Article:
The figure-of-eight retrieve is deadly when you’re using a Booby fished on a Hi-D line and short leader.
On small stillwaters and even slow-moving rivers use a fast, erratic figure-of-eight to imitate freshwater shrimps and a slow one for buzzers.
This method produces a constant motion in the fly and can be devastating. Many anglers, fishing in one spot for an hour without seeing any action, have had savage takes when reeling in to move.
To begin, trap the rod under your right arm and support it with the crook of your elbow or your forearm. Retrieve using both hands in turn, so you achieve a constant motion. This is an excellent way of retrieving lures, especially in hard-fished waters where the trout have seen many flies being stripped or inched back with the figure-of-eight style.
Some anglers complain that it’s difficult to hook fish with this style of retrieve. The trick to successful and consistent hooking is to keep pulling when a fish plucks at your fly and, when the trout does commit itself, to swing your rod around horizontally – to the right.
If you strike in the same plane in which the line is moving (by swinging the rod to the right), you maintain the line contact and won’t lose fish. But if you try to raise the rod, you’ll momentarily lose line contact and probably the trout.
FTA – Fool Them About
It’s a widely known fact that trout are very aggressive. A somewhat lesser known fact is that they also have a fairly good short-term memory. This may be the reason that a fly can be so effective one week, and then useless the next.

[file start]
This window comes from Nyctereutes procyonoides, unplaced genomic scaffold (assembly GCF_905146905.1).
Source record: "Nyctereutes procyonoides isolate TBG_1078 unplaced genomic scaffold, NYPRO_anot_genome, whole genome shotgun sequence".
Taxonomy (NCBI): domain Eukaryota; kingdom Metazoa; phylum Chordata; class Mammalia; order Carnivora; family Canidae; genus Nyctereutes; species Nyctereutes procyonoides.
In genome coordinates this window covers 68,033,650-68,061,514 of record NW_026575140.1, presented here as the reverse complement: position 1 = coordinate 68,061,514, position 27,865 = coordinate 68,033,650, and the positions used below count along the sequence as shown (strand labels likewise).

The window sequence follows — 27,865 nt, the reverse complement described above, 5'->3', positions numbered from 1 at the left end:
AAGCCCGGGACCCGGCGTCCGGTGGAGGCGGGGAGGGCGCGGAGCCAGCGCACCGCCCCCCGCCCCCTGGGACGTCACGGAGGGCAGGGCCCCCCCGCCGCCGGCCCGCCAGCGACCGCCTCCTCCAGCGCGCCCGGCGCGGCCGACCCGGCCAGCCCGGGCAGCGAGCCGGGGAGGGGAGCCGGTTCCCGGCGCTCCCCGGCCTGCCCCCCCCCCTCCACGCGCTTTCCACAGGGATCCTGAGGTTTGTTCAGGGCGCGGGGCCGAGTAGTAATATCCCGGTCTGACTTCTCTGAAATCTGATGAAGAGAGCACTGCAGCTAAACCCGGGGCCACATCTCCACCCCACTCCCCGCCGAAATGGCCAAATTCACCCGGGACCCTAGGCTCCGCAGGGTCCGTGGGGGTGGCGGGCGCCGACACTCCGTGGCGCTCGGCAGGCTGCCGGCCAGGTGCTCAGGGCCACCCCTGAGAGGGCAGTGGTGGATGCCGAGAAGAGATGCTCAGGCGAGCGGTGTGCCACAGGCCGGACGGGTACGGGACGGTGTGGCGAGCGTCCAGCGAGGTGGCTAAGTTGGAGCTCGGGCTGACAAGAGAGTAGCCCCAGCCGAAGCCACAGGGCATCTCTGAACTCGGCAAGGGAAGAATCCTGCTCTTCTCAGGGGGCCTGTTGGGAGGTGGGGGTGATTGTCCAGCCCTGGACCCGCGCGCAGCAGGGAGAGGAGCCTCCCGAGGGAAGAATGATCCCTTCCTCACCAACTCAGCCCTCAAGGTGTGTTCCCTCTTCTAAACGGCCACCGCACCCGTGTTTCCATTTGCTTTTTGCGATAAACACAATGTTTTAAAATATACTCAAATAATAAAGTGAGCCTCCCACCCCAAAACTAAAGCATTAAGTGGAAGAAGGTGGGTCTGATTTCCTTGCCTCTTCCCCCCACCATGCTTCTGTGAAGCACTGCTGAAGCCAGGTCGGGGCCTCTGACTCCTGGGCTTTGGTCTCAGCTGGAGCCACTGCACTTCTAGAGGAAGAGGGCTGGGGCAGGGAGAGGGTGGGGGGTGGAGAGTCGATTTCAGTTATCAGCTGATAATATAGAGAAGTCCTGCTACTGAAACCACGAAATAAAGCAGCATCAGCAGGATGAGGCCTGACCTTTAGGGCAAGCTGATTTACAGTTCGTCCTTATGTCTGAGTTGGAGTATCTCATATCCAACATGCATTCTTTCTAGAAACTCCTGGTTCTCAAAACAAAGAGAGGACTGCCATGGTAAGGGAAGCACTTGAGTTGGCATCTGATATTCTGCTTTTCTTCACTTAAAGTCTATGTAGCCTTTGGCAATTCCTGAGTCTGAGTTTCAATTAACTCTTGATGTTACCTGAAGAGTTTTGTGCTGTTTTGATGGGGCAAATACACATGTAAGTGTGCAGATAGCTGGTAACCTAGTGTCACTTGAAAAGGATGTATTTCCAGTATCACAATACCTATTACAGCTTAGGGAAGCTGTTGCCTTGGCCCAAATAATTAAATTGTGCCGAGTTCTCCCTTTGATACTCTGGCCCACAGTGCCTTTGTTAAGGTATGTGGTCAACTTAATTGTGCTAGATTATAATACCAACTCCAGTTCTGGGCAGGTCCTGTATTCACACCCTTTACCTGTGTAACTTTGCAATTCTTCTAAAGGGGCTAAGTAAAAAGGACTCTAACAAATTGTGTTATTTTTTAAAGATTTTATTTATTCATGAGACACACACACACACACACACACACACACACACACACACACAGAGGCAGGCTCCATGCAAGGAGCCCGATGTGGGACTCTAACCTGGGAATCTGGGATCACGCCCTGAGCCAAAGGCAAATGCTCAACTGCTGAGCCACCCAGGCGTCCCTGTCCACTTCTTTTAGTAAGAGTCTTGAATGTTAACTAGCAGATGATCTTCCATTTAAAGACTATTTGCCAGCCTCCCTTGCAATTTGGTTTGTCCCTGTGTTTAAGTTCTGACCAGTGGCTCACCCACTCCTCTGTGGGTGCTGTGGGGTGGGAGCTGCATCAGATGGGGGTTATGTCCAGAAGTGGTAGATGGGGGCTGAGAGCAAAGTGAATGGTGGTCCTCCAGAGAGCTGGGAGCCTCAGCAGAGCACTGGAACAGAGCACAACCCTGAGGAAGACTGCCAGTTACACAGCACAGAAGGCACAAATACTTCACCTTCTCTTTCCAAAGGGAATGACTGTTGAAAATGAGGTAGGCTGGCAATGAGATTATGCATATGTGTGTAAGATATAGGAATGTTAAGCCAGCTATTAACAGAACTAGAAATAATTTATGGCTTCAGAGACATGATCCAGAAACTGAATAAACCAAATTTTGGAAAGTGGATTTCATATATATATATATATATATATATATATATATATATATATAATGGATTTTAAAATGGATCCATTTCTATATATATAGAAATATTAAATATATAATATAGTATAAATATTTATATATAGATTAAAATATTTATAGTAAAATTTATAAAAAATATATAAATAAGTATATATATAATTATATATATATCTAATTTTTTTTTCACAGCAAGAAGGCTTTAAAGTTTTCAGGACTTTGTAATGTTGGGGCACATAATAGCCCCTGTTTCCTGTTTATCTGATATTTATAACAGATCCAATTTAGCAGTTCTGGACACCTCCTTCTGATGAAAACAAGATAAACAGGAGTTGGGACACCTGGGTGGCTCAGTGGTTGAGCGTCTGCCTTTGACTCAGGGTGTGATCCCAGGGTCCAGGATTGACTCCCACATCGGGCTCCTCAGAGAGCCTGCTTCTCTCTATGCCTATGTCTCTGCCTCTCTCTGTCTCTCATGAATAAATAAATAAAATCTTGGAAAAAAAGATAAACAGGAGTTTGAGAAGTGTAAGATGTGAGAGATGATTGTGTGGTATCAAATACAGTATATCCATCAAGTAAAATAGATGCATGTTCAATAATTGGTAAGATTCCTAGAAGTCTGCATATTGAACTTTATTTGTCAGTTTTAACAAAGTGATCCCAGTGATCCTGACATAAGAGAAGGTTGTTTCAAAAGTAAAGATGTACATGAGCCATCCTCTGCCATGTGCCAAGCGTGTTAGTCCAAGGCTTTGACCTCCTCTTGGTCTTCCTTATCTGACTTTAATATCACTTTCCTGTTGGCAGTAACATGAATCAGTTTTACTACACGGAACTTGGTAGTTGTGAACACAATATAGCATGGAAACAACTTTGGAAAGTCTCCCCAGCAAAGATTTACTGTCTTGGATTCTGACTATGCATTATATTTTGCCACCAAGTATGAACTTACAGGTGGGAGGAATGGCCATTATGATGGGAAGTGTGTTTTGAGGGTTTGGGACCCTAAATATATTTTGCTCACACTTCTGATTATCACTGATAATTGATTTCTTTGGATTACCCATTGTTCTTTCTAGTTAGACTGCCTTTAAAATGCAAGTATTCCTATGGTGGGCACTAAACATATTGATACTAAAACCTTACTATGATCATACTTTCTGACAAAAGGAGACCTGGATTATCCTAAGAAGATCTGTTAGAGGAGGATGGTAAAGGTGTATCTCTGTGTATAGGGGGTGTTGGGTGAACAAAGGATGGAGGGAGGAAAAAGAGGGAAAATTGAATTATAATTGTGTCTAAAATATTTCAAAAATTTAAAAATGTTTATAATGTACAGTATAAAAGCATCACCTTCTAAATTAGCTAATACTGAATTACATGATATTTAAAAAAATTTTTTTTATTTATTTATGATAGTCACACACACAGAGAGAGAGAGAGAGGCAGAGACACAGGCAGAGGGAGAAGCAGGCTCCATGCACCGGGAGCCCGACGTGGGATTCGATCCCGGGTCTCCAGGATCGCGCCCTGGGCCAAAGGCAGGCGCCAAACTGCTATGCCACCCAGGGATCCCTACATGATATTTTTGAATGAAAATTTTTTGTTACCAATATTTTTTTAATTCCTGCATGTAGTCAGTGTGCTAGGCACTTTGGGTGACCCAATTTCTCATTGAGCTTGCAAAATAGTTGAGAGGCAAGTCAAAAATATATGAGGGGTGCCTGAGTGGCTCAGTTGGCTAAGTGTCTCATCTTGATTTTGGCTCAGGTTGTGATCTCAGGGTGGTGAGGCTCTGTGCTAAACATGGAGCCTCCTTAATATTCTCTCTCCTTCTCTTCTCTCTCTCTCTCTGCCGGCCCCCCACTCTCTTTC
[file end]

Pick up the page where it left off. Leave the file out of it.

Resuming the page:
Most people retrieve lures in the same methodical way day in and day out all season long. A trout which has followed a stripped lure, taken it and then escaped, is naturally going to be wary of any pattern moving in a similar way.
For this reason when you are fishing attractor patterns, it sometimes pays to retrieve your fly in a way in which no trout could possibly have seen before – enter FTA, Fooling. Them About. This style of retrieve is often successful when others fail.
Fooling. Them About basically involves permutations and combinations of all the above mentioned retrieves. Trying to put FTA into an exact formula defeats the point of the method, for the essence of it is variety.
A good example is to start the retrieve with a figure-of-eight, pause for a second, give two sharp strips, one long slow pull, pause, figure-of-eight for a few metres, strip three times as fast as you can, pause, then slow strip, fast strip – and while watching the line carefully lift your flies off slowly.
Expect to get takes either at the beginning of the retrieve, during the speed-ups, pauses or at the end of the retrieve. Always stop and watch the line before the fly comes into view. Sometimes when you lift off, the trout thinks its prey is getting away and nails it at the last moment, metres from your feet.
This way you’ll catch a high percentage of those trout which follow and swirl away at the end of a retrieve at the last moment.